Understanding others’ minds: Social context matters

Paula Fischer — PhD Candidate, Cognitive Development Centre, Department of Cognitive Science, Central European University

Imagine that you are walk­ing with your friend through the forest, and sud­denly you find yourselves next to a bush filled with red ber­ries. Let’s sup­pose that you know a lot about dif­fer­ent plants, and you imme­di­ately recog­nise that these ber­ries are not only red ber­ries, but that they are also dan­ger­ous. In fact, they are pois­on­ous. However, you can see the sparkle in your friend’s eyes, and that he is already reach­ing towards the ber­ries to replen­ish his energy levels after the long walk. What do you do? Well, if you would like to save the life of your friend, or at least pre­vent him from an unpleas­ant exper­i­ence, you would warn him. You would do this because you under­stand that he believes that these ber­ries are good to eat, and you know that he wouldn’t go for these ber­ries if he knew that they were dan­ger­ous.

From this example and oth­er every­day exper­i­ences, we can see that humans pos­sess highly soph­ist­ic­ated abil­it­ies to ‘read’ oth­ers’ minds. This abil­ity, called the Theory of Mind (ToM), enables us to attrib­ute men­tal states to oth­ers, and to make pre­dic­tions and draw infer­ences from their beha­vi­or and actions to their men­tal states. It is there­fore essen­tial for social inter­ac­tions, because it under­pins our being able to effect­ively coordin­ate and com­mu­nic­ate with oth­ers. Researchers have been invest­ig­at­ing this ability’s char­ac­ter­ist­ics for dec­ades, and much of this research has focused on when and how it devel­ops. In this post, I will pro­pose that one aven­ue for mak­ing pro­gress in resolv­ing open ques­tions about the devel­op­ment of ToM can be made by appeal­ing to when we use ToM.

Since Dennett (1978) poin­ted out that attrib­ut­ing true beliefs to oth­ers can­not be empir­ic­ally dis­tin­guished from agents simply mak­ing pre­dic­tions about the actions of oth­ers on the basis of their own know­ledge and beliefs about the world, the con­ven­tion­al test for ToM became prob­ing false belief (FB) under­stand­ing. One typ­ic­al way to test for the under­stand­ing of false beliefs in chil­dren is the location-change task (Wimmer & Perner 1983; Baron-Cohen, Leslie & Frith, 1985). In such a stand­ard false belief task, par­ti­cipants are exposed to a story in which the main char­ac­ter has a false belief regard­ing a loc­a­tion of an object (as a second char­ac­ter changed its loc­a­tion while she was absent). When to expli­citly indic­ate where the first char­ac­ter will look for the object, chil­dren typ­ic­ally fail to take into account her false belief before the age of 4, answer­ing (or point­ing) towards the new (actu­al) loc­a­tion of the object (Wimmer & Perner, 1983, Perner, Leekam & Wimmer, 1987).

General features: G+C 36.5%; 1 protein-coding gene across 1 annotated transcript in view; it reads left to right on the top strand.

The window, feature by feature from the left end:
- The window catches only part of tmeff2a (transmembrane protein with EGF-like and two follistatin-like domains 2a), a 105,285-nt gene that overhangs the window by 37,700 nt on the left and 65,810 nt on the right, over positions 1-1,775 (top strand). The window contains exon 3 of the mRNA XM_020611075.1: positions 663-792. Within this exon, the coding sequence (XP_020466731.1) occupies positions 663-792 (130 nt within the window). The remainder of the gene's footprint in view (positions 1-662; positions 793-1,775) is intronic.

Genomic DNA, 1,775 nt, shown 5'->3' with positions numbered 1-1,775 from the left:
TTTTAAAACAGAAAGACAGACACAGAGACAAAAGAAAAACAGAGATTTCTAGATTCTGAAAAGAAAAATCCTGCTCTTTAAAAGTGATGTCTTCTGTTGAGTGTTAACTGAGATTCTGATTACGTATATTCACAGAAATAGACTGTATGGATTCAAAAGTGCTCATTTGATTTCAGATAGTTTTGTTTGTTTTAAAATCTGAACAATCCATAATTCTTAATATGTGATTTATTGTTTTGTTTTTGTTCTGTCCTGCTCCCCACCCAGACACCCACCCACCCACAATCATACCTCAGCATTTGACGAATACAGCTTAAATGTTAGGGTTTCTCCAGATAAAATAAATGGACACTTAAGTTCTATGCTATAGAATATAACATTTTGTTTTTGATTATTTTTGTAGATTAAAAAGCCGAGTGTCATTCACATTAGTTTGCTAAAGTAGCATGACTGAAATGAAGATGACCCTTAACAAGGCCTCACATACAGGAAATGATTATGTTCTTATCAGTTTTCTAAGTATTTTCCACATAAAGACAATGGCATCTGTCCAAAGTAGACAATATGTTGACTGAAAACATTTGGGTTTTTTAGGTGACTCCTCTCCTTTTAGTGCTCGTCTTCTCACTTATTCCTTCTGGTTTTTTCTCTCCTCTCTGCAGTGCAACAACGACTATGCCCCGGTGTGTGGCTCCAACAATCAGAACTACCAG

There has been an ongo­ing debate as to wheth­er the abil­ity to under­stand oth­ers’ (false) beliefs is early devel­op­ing, or wheth­er it devel­ops only from around the age of 4 with the emer­gence of oth­er abil­it­ies, e.g. exec­ut­ive func­tion and lan­guage (see for example Slade & Ruffmann, 2005). Two main lines of research have col­lec­ted evid­ence either for or against these state­ments. One line of research which uses impli­cit meas­ures of false-belief under­stand­ing, mostly influ­enced by Leslie’s the­ory on pre­tence (Leslie, 1987), sug­gests that infants are sens­it­ive to oth­ers’ beliefs from very early on. For example, Onishi and Baillargeon (2005) found evid­ence of false-belief under­stand­ing in 15-month-olds using a viol­a­tion of expect­a­tions paradigm (see Scott & Baillargeon, 2017 for a review on this research). The oth­er line of research instead sug­gests that full-blown ToM devel­ops only after the age of 4. This line of research attempts to explain pos­it­ive find­ings with young­er infants by appeal­ing to either low level cues (e.g. Heyes, 2014), or a min­im­al ToM account (Apperly & Butterfill 2009) which pro­poses that an early devel­op­ing sys­tem is rich enough to rep­res­ent belief-like states only (but not beliefs per se).

How can this puzzle regard­ing early mind read­ing be solved? One may ask: if there is a con­cep­tu­al change around the age of 4, then what exactly hap­pens around that time that allows or trig­gers such change? I will sug­gest that focus­ing on why ToM is cru­cial in sev­er­al aspects of our every­day social lives (from lan­guage devel­op­ment and com­mu­nic­a­tion, to cooper­a­tion and altru­ist­ic beha­viour) may provide a means of answer­ing this ques­tion.